Student Created eBooks: Good Idea or Lazy Ploy?

Yes, I have dabbled with creation tools and having students curate their own content.  I love the idea of having students create a culminating work that they can be proud of.  The logistics around it however are a bit daunting–and I’m not going to lie, anyone who says, “have a student create their own ebook!”, is in la-la land if they think that it is easy to pull off. My earliest attempt was with my class wiki through the Wetpaint portal.  Though I effectively used Wetpaint for 5 years, they no longer support education websites that are free of ads (without first paying a steep cost) so I bailed. I know that a wiki and an ebook are different modes to get information to viewers, but conceptually, it is the same in that students research topics, organize their thoughts, curate their work, find images that relate, can add links/video, and then submit it for teacher approval and student viewing.

Nevermind the bit about having to teach the students how to use another app, which can take a day or two to teach, but then to walk around and answer every single student’s tech issue while completing the assignment can take away from the original objective. I am a social studies teacher first.  I know it can be exciting to implement new tech in the classroom and show kids the things that they can do with it, but that is not my primary function. I have a lot of content to get through in a short amount of time, and let’s face it, technology can be a time-suck.

Wetpaint wikis allowed for my students to edit the class webpages and add content to a page for later use.  At its core, it is a great idea for a project that is student lead and one that students can use to review for the future. Whether you are using iBooks author (good luck), Wetpaint wikis, or some other culminating/curating platform that students lead the creation of their class content, here are a few things to remember:

  • Students need clear guidelines about the topic that they are to researching. You can not give them cart blanche and expect them to get focused. At the very least, provide a list of topics and have them choose.
  • The students must already be familiar with the platform that they are using. It is going to take class time to introduce the platform to the kids.  I have learned that I can not expect kids to “dabble with the app” and come back to class knowing what to do as an appropriate homework assignment.  It becomes the teacher’s responsibility to show the kids.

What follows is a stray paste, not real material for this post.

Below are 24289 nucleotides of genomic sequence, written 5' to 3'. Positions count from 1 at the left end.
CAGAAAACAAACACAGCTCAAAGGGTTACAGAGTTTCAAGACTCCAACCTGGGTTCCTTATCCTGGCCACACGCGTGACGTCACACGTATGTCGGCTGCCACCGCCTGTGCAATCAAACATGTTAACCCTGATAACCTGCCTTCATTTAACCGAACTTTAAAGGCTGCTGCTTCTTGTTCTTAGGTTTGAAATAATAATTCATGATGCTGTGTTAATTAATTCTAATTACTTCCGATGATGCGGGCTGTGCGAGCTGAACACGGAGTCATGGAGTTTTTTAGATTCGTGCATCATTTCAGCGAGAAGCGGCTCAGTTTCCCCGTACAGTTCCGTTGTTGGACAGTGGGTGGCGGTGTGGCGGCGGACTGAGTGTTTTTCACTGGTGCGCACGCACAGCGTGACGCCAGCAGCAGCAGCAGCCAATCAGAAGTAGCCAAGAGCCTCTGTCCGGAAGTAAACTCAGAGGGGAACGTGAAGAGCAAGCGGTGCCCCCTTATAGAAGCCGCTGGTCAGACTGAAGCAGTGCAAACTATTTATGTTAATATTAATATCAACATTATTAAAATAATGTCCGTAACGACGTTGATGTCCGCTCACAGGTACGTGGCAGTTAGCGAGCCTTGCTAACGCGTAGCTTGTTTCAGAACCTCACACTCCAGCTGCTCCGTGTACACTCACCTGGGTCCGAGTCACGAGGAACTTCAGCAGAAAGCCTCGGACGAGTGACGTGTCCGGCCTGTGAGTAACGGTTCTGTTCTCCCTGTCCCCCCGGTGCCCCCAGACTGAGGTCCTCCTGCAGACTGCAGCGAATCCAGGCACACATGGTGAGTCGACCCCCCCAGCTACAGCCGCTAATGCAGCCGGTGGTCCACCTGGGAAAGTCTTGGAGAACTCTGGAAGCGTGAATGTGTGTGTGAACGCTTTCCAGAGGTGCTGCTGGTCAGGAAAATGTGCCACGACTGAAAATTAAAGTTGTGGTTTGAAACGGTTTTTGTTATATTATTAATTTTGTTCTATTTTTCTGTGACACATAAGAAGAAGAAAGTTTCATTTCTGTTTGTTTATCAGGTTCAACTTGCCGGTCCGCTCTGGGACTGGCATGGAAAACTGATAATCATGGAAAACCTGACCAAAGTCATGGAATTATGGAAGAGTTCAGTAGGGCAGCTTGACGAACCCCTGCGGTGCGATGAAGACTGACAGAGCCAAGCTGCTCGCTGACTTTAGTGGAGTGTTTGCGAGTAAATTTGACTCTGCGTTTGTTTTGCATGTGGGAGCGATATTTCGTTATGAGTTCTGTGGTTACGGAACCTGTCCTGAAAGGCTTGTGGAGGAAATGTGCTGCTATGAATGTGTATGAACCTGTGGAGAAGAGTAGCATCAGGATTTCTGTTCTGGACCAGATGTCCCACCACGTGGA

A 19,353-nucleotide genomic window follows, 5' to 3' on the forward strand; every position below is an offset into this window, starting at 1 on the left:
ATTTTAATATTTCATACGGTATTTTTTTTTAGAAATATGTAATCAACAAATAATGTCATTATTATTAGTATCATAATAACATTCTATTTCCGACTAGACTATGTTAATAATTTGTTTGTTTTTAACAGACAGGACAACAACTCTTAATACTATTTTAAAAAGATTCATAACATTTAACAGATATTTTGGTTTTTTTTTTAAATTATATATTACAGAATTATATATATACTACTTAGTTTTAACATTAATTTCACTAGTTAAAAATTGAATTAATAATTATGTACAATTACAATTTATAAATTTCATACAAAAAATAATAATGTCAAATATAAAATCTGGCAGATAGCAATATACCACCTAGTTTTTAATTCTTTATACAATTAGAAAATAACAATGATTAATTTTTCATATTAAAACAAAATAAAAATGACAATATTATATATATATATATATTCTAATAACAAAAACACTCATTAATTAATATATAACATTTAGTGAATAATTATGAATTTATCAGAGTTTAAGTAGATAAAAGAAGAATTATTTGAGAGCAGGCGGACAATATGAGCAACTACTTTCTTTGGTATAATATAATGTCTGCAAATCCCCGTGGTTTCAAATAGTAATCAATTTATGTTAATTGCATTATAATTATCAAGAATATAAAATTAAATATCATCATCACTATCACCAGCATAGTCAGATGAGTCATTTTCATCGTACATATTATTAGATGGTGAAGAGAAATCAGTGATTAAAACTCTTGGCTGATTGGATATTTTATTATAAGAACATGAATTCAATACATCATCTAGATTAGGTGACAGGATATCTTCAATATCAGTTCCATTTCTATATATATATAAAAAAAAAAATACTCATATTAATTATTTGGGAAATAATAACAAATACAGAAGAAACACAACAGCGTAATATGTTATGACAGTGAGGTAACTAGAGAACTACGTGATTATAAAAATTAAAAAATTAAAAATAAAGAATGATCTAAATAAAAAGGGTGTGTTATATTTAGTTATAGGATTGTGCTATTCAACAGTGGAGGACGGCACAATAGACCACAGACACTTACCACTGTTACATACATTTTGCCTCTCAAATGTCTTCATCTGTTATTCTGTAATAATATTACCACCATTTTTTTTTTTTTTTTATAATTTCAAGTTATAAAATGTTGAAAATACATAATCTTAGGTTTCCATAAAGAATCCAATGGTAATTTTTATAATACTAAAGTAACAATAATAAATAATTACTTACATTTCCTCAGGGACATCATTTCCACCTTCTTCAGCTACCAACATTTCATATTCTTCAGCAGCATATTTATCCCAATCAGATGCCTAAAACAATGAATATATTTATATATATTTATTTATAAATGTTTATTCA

• Are the students creating an etext, or are they creating a study guide?  I think that the word ebook is getting thrown around too much, and I am not even an author (well I am trying).  But is it wrong to suggest that unless there is an ISBN or ISBE number attached to the work, that what the students make is no different from a flip-book that you would make in class? I do think that teaching the platform to kids can have a big benefit if the objective is to show them that they can publish or make content available to the masses. And I think that it is important for teachers that we reiterate how critical it is that their work be reviewed and edited before submitted.  This brings up my next point.
  • If student work is going to be submitted for the entire class to see and use as a study guide or review, all of that content better be right. I think that teachers may overlook this part because of the process that must come next, and that involves the proofing and editing of everyone’s work, and fairly quickly I might add, especially if the kids are using it to review for class.  The logistics of this step and time dedicated to it are a very big time investment.
  • Source materials: If you want to help eliminate some of the mentioned problems above, have links to “pre-approved” sources that they kids should stick to, only after you have showed them how to cite their work.

In conclusion, I think student created ebooks are just another way of doing a posterboard presentation.  All of the criteria and materials have to be already in place and a rubric clearly defined.  I think that it can be a fun project (and much more complicated using an e-platform) but I  would prefer to limit an activity such as this to a single unit or even topic. I sometimes feel that tech teachers think that they have found the holy grail in having student created work, and in reality it is a cheap ploy in simply jigsawing the materials so that the teacher does not have to lecture and explain. I have yet to be dazzled by the magic fairy dust. For now, the students in my course need content presented to them clearly and in one place. I don’t know if I can afford much time for kids to make their own eBook.  But, every class is different, and I guess the most important thing that a teacher must ask first, is “what do my students need to know.”

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